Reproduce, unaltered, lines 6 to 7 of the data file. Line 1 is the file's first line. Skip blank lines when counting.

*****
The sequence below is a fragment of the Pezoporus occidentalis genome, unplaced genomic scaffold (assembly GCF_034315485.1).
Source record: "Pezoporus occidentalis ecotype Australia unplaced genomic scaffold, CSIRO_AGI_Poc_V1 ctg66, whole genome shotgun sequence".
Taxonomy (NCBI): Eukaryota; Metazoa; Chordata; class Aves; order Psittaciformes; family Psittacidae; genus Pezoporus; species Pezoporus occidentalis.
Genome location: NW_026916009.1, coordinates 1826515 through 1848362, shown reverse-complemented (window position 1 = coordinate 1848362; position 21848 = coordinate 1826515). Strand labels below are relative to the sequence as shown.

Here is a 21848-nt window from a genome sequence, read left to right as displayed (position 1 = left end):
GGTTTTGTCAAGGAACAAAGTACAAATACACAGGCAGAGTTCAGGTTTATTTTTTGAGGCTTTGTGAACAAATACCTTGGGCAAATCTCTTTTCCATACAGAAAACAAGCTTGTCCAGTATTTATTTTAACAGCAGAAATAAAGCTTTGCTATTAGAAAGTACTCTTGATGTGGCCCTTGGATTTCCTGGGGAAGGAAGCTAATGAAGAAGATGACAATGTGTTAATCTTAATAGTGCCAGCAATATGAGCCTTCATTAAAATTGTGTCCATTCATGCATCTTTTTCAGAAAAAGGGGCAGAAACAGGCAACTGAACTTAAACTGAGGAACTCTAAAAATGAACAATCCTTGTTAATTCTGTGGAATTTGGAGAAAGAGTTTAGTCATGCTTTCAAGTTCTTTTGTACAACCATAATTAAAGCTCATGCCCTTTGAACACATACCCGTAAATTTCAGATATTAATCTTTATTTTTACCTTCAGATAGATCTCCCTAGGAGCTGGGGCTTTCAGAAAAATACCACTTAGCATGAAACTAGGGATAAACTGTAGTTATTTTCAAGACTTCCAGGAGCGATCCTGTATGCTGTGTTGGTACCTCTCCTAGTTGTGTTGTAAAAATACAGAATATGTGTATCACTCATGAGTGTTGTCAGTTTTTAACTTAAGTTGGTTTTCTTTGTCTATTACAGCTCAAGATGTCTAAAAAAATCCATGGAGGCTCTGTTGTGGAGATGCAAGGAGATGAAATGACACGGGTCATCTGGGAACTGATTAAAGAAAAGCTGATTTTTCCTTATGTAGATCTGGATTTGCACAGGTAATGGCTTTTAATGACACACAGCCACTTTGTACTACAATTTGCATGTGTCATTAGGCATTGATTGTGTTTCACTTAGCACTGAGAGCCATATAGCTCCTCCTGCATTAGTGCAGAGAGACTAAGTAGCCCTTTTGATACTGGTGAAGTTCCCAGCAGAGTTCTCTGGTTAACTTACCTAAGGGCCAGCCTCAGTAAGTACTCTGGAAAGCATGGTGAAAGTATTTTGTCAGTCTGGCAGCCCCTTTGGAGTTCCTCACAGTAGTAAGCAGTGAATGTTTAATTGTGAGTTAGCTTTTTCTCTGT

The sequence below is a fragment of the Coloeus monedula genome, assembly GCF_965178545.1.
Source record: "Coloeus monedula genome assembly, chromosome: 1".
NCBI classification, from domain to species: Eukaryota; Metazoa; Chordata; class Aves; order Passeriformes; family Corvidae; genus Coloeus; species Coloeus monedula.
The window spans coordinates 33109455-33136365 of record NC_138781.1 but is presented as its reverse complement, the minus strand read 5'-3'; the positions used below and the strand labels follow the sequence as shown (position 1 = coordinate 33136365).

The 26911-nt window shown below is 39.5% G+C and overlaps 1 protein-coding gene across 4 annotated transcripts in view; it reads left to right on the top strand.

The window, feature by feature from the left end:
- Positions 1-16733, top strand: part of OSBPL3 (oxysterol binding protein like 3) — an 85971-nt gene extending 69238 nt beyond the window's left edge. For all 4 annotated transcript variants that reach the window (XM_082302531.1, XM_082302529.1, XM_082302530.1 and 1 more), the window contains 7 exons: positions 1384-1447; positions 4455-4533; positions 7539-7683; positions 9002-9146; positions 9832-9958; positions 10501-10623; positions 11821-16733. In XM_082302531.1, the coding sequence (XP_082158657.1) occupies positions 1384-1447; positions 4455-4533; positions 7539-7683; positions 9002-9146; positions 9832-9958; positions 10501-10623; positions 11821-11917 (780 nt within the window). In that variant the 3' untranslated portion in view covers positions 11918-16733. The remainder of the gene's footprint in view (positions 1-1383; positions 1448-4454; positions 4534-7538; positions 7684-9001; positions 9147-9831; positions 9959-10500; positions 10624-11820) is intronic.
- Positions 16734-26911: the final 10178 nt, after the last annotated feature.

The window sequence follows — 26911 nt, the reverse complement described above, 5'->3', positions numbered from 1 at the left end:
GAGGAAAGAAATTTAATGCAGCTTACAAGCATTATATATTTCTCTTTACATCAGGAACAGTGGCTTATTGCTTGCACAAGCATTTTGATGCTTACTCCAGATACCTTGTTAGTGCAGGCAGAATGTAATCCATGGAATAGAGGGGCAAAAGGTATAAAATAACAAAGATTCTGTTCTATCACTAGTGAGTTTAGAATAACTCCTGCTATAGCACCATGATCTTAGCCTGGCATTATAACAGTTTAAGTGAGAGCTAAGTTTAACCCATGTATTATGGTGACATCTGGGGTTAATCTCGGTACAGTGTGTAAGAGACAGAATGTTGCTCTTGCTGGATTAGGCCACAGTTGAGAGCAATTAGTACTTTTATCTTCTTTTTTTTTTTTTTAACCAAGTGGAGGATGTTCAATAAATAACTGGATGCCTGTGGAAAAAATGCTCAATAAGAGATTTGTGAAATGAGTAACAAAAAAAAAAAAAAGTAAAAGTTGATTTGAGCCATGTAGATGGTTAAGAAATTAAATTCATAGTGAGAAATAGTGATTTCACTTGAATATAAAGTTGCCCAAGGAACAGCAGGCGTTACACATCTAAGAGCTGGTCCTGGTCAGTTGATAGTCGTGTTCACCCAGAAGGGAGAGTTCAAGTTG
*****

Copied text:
GGTTTTGTCAAGGAACAAAGTACAAATACACAGGCAGAGTTCAGGTTTATTTTTTGAGGCTTTGTGAACAAATACCTTGGGCAAATCTCTTTTCCATACAGAAAACAAGCTTGTCCAGTATTTATTTTAACAGCAGAAATAAAGCTTTGCTATTAGAAAGTACTCTTGATGTGGCCCTTGGATTTCCTGGGGAAGGAAGCTAATGAAGAAGATGACAATGTGTTAATCTTAATAGTGCCAGCAATATGAGCCTTCATTAAAATTGTGTCCATTCATGCATCTTTTTCAGAAAAAGGGGCAGAAACAGGCAACTGAACTTAAACTGAGGAACTCTAAAAATGAACAATCCTTGTTAATTCTGTGGAATTTGGAGAAAGAGTTTAGTCATGCTTTCAAGTTCTTTTGTACAACCATAATTAAAGCTCATGCCCTTTGAACACATACCCGTAAATTTCAGATATTAATCTTTATTTTTACCTTCAGATAGATCTCCCTAGGAGCTGGGGCTTTCAGAAAAATACCACTTAGCATGAAACTAGGGATAAACTGTAGTTATTTTCAAGACTTCCAGGAGCGATCCTGTATGCTGTGTTGGTACCTCTCCTAGTTGTGTTGTAAAAATACAGAATATGTGTATCACTCATGAGTGTTGTCAGTTTTTAACTTAAGTTGGTTTTCTTTGTCTATTACAGCTCAAGATGTCTAAAAAAATCCATGGAGGCTCTGTTGTGGAGATGCAAGGAGATGAAATGACACGGGTCATCTGGGAACTGATTAAAGAAAAGCTGATTTTTCCTTATGTAGATCTGGATTTGCACAGGTAATGGCTTTTAATGACACACAGCCACTTTGTACTACAATTTGCATGTGTCATTAGGCATTGATTGTGTTTCACTTAGCACTGAGAGCCATATAGCTCCTCCTGCATTAGTGCAGAGAGACTAAGTAGCCCTTTTGATACTGGTGAAGTTCCCAGCAGAGTTCTCTGGTTAACTTACCTAAGGGCCAGCCTCAGTAAGTACTCTGGAAAGCATGGTGAAAGTATTTTGTCAGTCTGGCAGCCCCTTTGGAGTTCCTCACAGTAGTAAGCAGTGAATGTTTAATTGTGAGTTAGCTTTTTCTCTGT

The sequence below is a fragment of the Coloeus monedula genome, assembly GCF_965178545.1.